And then using the same non-terminal evaluation, we know the value of the result.
Opponent had a 1 on 1 and you got a stuff block? Huge value add.
Opponent had an OOS set into a triple block and then you netted? Tough... you get dinged here.
You make a great block move and your opponent is forced to tip and the backcourt plays it perfectly? We get some credit here too, even though you didn't touch the ball.
This is final piece.
if you block the ball, you are credited with 100% of the resulting value.
If you do not touch the ball, but it's in your "zone" - you are credited with 50% of the resulting value.
So if that setter from earlier doesn't touch the ball and their attacker bounces it down the line, you lose 50% of the value as the blocker.
Ex: Perfect pass, 1-on-1 attack = let's say defense has 30% chance to win the point vs. this situation
They bounce it down the line, around the setter's block = 0% chance to win the point
0% - 30% = -30%
We say that this is 50% the fault of the blocker, so the setter gets dinged -0.15 points for this.
The same if the attacker was forced to tip and now the blocking team has a perfect dig.
Maybe you went from 30% chance to win (pre-attack) and now up to 70% chance to win in transition.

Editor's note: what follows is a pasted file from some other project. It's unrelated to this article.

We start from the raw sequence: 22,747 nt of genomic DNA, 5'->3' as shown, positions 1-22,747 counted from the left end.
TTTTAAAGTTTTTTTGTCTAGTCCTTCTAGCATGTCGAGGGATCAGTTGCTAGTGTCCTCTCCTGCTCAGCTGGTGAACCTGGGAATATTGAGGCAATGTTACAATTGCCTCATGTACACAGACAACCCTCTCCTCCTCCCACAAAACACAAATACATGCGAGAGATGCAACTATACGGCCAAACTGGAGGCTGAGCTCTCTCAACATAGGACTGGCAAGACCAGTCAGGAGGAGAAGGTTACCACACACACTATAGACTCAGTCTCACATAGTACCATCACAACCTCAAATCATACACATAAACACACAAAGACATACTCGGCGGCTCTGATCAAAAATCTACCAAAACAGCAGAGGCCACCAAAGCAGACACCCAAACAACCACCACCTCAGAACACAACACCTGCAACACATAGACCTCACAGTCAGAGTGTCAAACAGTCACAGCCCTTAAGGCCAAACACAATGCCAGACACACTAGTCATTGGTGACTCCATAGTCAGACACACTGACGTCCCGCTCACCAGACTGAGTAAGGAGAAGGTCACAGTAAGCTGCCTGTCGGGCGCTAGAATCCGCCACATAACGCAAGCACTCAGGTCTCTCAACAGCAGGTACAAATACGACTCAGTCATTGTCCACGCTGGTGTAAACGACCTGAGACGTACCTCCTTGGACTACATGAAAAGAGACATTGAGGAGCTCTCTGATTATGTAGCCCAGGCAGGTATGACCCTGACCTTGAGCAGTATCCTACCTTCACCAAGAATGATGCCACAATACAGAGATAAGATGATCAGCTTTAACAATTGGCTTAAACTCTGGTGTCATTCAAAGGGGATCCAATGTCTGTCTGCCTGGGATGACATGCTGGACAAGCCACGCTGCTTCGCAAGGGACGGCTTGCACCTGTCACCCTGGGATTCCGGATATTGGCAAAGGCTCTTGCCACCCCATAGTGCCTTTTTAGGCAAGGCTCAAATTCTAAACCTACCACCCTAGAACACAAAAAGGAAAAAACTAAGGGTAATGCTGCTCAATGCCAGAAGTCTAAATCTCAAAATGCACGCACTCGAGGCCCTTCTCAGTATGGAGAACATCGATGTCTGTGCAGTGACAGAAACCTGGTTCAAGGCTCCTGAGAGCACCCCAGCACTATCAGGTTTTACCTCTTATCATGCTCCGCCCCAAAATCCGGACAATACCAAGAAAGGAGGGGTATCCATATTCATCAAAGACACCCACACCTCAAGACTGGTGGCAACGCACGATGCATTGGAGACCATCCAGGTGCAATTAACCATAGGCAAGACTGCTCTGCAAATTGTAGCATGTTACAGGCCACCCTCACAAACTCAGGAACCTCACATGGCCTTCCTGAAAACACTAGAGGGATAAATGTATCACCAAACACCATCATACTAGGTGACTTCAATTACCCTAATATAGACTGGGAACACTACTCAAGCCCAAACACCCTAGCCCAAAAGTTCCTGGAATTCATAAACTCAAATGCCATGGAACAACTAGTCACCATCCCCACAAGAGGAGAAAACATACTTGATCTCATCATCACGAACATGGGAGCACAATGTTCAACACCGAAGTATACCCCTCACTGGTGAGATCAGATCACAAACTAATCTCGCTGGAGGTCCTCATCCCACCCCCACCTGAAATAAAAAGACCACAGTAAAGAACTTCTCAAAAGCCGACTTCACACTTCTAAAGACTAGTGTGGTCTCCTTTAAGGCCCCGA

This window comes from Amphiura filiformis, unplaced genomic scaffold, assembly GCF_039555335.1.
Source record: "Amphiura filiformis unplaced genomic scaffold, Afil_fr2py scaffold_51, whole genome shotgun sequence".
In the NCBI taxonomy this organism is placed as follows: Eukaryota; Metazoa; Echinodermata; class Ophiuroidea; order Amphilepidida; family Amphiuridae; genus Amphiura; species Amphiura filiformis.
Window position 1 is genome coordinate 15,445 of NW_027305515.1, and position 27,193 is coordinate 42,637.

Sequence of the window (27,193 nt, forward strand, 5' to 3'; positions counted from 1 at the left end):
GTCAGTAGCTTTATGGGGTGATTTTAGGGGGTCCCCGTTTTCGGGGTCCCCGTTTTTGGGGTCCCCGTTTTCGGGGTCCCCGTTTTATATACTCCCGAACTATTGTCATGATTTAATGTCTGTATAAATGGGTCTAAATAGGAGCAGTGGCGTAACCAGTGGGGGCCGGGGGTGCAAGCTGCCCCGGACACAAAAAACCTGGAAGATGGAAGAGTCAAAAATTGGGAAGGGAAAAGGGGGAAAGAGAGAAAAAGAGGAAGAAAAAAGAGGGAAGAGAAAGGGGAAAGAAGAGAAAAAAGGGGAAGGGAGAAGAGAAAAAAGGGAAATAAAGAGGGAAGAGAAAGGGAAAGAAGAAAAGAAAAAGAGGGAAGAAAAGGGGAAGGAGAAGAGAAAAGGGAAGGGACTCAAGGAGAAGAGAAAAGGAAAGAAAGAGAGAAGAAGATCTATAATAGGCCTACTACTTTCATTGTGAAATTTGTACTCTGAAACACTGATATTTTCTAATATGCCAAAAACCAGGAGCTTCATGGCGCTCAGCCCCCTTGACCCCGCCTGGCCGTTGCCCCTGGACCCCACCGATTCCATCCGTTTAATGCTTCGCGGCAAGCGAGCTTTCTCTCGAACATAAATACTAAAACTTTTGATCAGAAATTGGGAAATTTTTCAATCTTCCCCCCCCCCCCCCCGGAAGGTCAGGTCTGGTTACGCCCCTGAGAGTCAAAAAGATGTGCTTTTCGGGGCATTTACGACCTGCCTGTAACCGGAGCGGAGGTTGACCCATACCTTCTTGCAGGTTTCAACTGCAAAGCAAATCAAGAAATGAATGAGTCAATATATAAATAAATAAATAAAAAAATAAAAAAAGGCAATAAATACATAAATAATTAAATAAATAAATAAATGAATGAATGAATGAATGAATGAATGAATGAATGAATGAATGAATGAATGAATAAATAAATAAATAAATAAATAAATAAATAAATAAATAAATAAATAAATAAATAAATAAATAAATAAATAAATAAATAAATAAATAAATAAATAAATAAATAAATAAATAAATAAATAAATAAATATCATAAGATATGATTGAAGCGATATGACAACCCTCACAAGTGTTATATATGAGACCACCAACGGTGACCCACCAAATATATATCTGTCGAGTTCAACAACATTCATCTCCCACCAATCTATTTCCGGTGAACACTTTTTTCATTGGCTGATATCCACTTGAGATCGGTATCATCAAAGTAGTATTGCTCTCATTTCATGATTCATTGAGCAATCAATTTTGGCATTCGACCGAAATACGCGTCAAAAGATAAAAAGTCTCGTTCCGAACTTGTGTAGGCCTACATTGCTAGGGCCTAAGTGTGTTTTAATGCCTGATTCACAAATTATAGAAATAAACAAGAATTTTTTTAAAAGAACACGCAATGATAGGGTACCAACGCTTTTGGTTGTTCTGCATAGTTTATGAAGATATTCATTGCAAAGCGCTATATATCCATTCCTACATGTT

That's +40, but we give the blocker half credit, so the blocker gets +0.20 points for this play in his zone.
Anyway, that was a lot.
But basically we add up all the value created by the blocker
And divide by the number of opportunities he had to make a play on the ball (when in his "zone")
And we compare this to the Expectation
Boom. Opponent Eff vs. Expected.
Old - Digs per Set
This one is pretty silly in terms of stats.
If your team is bad and cannot score, you will naturally have many chances to dig.
As your number of chances increases, so too will your total digs.
A player who digs 60% off of 10 chances per set = 6 digs/set
A player who digs 20% off of 36 chances per set = 6 digs/set
This metric really doesn't make much sense because it allow for no context at all.
New - Eff vs. Expected
This is basically the flip-side of attacking.
If an attacker has a 75% chance to score, then by default, the defender has a 25% chance.
When a defender scoops up a would-be bounce from Merrick McHenry (looking at you, Theoren Brouillette)
That takes the defensive team from a 25% chance up whatever the value of the dig is.
If the dig is perfect, maybe that's worth 65% to the defense,
so we credit the defender with 65 - 25 = +40 chance to win the rally
a huge boost in value!!
We take the total value created from digs, divided by the total attempts:
boom, Eff vs. Expected
*One fault with the defensive metrics is that is does not account for range.
A player may have a larger range, touch more balls, and in doing so, hurt his overall "efficiency"
So that's how we put together these lists for All-Americans this season.
Taking direction from metrics of the past, we forge forward into the world of Expected Value.